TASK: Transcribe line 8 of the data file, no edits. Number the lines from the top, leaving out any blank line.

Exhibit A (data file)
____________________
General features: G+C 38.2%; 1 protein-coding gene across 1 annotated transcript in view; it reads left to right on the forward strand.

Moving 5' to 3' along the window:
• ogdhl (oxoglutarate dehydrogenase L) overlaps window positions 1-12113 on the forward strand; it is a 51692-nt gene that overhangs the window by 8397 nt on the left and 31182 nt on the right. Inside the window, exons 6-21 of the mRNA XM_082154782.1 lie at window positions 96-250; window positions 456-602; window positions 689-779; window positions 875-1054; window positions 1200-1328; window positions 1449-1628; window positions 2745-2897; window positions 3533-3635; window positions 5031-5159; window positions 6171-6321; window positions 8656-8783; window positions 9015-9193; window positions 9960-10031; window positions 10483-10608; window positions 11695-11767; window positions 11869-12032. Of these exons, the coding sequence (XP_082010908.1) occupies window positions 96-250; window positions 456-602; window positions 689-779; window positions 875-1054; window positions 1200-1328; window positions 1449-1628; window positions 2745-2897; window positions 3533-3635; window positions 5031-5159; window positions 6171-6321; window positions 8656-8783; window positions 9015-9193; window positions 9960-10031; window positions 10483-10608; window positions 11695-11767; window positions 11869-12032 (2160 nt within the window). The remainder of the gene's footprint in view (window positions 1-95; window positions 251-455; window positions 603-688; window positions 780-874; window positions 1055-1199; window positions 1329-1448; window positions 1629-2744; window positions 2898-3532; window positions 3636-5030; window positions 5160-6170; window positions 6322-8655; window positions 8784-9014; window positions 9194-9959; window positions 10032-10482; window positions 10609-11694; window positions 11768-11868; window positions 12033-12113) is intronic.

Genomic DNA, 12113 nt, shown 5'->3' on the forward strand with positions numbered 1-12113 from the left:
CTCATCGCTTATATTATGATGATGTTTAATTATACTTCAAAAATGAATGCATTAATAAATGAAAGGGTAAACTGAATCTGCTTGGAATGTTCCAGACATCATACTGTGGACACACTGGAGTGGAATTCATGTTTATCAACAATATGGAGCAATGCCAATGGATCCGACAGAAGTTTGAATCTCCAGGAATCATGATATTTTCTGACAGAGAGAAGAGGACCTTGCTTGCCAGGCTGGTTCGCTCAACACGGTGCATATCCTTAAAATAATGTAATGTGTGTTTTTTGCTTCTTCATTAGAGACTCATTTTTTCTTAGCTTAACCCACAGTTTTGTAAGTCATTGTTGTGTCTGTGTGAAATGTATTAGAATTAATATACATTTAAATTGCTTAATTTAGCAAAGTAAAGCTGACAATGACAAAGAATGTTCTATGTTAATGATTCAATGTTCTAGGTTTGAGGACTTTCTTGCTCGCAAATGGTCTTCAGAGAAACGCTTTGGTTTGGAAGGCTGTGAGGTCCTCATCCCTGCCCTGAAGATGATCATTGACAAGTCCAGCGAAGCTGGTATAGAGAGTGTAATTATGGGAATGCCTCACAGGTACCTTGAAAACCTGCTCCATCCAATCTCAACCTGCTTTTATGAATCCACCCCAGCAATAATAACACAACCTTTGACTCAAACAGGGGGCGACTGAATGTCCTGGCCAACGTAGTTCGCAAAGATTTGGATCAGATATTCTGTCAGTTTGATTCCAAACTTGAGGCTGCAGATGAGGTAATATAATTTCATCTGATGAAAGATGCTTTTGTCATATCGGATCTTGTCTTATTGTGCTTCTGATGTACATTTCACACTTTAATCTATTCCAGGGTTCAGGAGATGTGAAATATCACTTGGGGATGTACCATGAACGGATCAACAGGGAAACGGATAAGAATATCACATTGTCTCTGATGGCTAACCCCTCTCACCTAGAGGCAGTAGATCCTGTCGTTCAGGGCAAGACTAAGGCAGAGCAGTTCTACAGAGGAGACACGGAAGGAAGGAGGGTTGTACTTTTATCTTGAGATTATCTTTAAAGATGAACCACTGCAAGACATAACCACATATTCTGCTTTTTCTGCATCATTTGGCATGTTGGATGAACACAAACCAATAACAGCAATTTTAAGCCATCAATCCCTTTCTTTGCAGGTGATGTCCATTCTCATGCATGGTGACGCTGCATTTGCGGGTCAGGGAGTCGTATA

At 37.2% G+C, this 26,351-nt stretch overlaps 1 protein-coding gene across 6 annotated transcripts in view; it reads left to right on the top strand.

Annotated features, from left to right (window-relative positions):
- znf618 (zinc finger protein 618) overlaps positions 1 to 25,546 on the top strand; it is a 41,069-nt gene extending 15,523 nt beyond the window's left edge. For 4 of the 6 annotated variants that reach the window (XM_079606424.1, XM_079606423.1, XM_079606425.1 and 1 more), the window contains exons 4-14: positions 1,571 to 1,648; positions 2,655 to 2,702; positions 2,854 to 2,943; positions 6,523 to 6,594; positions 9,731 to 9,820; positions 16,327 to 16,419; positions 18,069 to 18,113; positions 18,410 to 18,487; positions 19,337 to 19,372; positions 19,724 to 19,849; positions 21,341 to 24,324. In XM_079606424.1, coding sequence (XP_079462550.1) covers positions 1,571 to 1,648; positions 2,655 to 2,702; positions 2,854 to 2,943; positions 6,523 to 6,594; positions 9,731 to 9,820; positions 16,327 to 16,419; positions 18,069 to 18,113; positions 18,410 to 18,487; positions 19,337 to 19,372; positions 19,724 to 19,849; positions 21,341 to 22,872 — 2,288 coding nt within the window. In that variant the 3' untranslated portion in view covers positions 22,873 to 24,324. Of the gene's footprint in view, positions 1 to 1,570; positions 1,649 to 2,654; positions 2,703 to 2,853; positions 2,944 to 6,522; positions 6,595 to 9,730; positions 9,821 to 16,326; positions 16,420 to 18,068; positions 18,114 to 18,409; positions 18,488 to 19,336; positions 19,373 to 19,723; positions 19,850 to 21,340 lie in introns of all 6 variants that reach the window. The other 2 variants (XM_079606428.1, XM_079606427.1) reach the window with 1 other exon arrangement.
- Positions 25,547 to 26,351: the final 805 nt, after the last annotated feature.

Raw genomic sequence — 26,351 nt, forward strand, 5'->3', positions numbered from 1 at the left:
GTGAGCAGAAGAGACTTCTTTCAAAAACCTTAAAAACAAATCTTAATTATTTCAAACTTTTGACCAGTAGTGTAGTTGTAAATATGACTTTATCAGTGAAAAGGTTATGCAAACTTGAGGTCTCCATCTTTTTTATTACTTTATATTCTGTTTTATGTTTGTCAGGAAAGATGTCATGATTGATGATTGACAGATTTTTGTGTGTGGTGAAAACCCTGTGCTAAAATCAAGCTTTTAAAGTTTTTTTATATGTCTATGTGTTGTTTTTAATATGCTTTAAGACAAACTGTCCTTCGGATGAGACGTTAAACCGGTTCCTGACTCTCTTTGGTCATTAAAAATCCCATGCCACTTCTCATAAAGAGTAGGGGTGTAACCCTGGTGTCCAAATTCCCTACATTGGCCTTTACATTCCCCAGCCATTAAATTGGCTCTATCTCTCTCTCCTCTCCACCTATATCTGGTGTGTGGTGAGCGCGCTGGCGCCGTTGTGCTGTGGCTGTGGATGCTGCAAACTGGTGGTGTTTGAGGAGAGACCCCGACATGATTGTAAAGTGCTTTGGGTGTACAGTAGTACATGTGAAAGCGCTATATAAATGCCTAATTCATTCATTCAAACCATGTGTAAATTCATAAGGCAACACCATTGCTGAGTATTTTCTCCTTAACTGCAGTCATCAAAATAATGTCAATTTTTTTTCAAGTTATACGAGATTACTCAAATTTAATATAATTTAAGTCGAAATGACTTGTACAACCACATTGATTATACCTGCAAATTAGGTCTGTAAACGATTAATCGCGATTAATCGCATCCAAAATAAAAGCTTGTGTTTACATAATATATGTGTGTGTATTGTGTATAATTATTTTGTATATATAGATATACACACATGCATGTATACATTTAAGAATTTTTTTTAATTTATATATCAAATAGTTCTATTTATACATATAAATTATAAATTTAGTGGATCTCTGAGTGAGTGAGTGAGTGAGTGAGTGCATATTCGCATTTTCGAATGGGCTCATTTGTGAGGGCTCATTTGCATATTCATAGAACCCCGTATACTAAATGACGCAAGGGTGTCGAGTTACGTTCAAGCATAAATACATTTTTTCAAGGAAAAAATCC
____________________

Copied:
- znf618 (zinc finger protein 618) overlaps positions 1 to 25,546 on the top strand; it is a 41,069-nt gene extending 15,523 nt beyond the window's left edge. For 4 of the 6 annotated variants that reach the window (XM_079606424.1, XM_079606423.1, XM_079606425.1 and 1 more), the window contains exons 4-14: positions 1,571 to 1,648; positions 2,655 to 2,702; positions 2,854 to 2,943; positions 6,523 to 6,594; positions 9,731 to 9,820; positions 16,327 to 16,419; positions 18,069 to 18,113; positions 18,410 to 18,487; positions 19,337 to 19,372; positions 19,724 to 19,849; positions 21,341 to 24,324. In XM_079606424.1, coding sequence (XP_079462550.1) covers positions 1,571 to 1,648; positions 2,655 to 2,702; positions 2,854 to 2,943; positions 6,523 to 6,594; positions 9,731 to 9,820; positions 16,327 to 16,419; positions 18,069 to 18,113; positions 18,410 to 18,487; positions 19,337 to 19,372; positions 19,724 to 19,849; positions 21,341 to 22,872 — 2,288 coding nt within the window. In that variant the 3' untranslated portion in view covers positions 22,873 to 24,324. Of the gene's footprint in view, positions 1 to 1,570; positions 1,649 to 2,654; positions 2,703 to 2,853; positions 2,944 to 6,522; positions 6,595 to 9,730; positions 9,821 to 16,326; positions 16,420 to 18,068; positions 18,114 to 18,409; positions 18,488 to 19,336; positions 19,373 to 19,723; positions 19,850 to 21,340 lie in introns of all 6 variants that reach the window. The other 2 variants (XM_079606428.1, XM_079606427.1) reach the window with 1 other exon arrangement.